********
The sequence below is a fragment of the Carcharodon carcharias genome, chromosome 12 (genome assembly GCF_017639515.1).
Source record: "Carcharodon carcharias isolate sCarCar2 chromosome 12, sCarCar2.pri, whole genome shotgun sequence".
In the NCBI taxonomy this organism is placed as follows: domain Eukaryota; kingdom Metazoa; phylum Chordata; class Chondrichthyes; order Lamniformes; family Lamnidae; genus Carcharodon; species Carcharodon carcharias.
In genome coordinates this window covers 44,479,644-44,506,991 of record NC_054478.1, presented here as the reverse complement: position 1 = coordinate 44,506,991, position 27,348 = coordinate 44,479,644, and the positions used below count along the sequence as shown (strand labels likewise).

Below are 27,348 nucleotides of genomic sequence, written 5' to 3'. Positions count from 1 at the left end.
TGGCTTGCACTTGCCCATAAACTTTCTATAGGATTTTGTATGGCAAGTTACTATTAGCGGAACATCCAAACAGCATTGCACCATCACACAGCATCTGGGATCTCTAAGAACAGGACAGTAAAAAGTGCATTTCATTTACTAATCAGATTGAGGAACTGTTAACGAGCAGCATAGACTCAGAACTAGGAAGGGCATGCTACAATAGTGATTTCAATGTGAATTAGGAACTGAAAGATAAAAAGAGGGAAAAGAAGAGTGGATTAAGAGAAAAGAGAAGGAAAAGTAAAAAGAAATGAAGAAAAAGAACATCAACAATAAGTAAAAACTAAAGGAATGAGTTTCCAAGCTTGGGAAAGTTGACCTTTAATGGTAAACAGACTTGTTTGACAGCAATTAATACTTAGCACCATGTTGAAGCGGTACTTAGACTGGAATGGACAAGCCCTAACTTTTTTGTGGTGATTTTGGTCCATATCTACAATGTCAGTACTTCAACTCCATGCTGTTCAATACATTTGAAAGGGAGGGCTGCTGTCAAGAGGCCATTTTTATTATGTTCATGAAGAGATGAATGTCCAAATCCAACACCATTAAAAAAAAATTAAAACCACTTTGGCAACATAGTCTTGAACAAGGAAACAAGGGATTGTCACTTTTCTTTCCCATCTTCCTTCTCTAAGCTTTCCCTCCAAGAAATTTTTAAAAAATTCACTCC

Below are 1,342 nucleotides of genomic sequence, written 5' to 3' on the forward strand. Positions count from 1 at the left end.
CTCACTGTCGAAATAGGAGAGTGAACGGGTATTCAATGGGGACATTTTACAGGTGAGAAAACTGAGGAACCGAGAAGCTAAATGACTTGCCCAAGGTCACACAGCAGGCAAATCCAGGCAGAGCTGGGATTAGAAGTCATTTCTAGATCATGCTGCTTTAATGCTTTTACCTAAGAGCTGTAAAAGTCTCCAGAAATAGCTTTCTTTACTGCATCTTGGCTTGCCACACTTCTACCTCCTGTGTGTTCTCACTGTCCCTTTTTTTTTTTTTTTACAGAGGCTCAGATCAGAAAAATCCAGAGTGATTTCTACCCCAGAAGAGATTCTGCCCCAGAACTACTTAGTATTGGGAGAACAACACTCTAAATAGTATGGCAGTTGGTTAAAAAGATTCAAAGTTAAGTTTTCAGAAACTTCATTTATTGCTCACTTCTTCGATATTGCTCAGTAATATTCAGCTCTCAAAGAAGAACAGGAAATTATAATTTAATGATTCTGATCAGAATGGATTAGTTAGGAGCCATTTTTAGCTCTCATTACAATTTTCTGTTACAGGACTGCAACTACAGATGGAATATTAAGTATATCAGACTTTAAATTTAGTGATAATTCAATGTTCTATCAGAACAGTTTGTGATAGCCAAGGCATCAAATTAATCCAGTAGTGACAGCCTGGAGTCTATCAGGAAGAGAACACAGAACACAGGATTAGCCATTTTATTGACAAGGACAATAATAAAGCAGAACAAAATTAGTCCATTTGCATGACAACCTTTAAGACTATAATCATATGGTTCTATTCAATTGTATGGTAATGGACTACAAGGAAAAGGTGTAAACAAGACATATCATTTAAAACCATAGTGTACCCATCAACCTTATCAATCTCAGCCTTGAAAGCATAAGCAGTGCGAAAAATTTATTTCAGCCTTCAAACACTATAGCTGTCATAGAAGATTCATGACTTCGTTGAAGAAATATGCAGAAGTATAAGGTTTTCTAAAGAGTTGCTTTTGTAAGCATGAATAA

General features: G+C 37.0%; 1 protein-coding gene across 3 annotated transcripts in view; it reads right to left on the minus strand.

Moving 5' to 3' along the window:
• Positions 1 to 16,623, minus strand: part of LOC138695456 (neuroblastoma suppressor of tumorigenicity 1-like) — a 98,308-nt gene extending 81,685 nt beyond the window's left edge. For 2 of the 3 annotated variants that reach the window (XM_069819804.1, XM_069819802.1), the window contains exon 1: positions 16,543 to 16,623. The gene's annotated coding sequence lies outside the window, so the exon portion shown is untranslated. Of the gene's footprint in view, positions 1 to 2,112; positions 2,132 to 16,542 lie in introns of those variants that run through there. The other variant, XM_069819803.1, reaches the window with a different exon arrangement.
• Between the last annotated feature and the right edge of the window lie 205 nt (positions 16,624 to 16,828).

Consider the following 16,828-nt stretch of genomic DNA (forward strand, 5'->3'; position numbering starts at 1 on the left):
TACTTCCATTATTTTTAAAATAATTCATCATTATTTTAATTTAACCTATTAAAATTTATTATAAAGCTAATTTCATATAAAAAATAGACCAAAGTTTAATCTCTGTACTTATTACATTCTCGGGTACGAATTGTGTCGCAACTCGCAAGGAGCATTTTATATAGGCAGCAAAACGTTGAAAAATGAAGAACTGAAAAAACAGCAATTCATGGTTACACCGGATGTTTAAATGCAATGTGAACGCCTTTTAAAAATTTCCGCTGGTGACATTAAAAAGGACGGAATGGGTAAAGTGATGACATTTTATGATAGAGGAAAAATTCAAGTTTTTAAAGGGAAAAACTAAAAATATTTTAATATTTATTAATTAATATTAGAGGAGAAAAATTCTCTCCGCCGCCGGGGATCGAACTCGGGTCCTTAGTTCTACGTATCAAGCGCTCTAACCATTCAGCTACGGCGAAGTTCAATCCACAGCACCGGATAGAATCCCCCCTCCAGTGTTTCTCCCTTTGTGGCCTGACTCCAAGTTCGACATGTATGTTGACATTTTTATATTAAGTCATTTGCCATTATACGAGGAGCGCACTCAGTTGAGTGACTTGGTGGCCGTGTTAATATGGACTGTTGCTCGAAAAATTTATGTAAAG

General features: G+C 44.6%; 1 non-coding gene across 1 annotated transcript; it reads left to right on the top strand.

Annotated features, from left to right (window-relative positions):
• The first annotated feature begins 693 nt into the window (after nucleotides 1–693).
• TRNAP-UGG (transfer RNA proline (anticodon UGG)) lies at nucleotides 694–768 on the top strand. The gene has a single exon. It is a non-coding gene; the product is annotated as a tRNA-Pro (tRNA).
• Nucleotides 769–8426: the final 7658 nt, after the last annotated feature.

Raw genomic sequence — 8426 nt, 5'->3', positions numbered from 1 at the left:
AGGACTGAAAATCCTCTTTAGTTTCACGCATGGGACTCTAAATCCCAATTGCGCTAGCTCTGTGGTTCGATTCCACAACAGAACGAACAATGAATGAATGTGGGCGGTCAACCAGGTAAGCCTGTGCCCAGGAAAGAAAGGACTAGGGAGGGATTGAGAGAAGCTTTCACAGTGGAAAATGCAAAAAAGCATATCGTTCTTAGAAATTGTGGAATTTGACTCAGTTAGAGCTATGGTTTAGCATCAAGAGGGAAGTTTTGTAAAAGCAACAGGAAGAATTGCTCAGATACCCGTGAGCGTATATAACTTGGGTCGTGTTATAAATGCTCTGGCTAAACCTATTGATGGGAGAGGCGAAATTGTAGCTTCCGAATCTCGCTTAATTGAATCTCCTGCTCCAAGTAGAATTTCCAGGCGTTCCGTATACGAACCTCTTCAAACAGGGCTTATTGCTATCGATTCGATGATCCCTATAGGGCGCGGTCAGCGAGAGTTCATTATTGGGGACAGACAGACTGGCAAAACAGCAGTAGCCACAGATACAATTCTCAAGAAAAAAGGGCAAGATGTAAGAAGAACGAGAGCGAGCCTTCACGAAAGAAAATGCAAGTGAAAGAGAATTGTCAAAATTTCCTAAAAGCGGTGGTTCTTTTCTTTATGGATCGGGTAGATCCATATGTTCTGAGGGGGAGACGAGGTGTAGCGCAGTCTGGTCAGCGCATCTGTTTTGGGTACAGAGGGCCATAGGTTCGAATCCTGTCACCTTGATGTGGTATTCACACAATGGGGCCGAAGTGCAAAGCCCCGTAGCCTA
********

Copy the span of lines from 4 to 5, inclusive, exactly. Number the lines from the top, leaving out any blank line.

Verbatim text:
In genome coordinates this window covers 44,479,644-44,506,991 of record NC_054478.1, presented here as the reverse complement: position 1 = coordinate 44,506,991, position 27,348 = coordinate 44,479,644, and the positions used below count along the sequence as shown (strand labels likewise).

Below are 27,348 nucleotides of genomic sequence, written 5' to 3'. Positions count from 1 at the left end.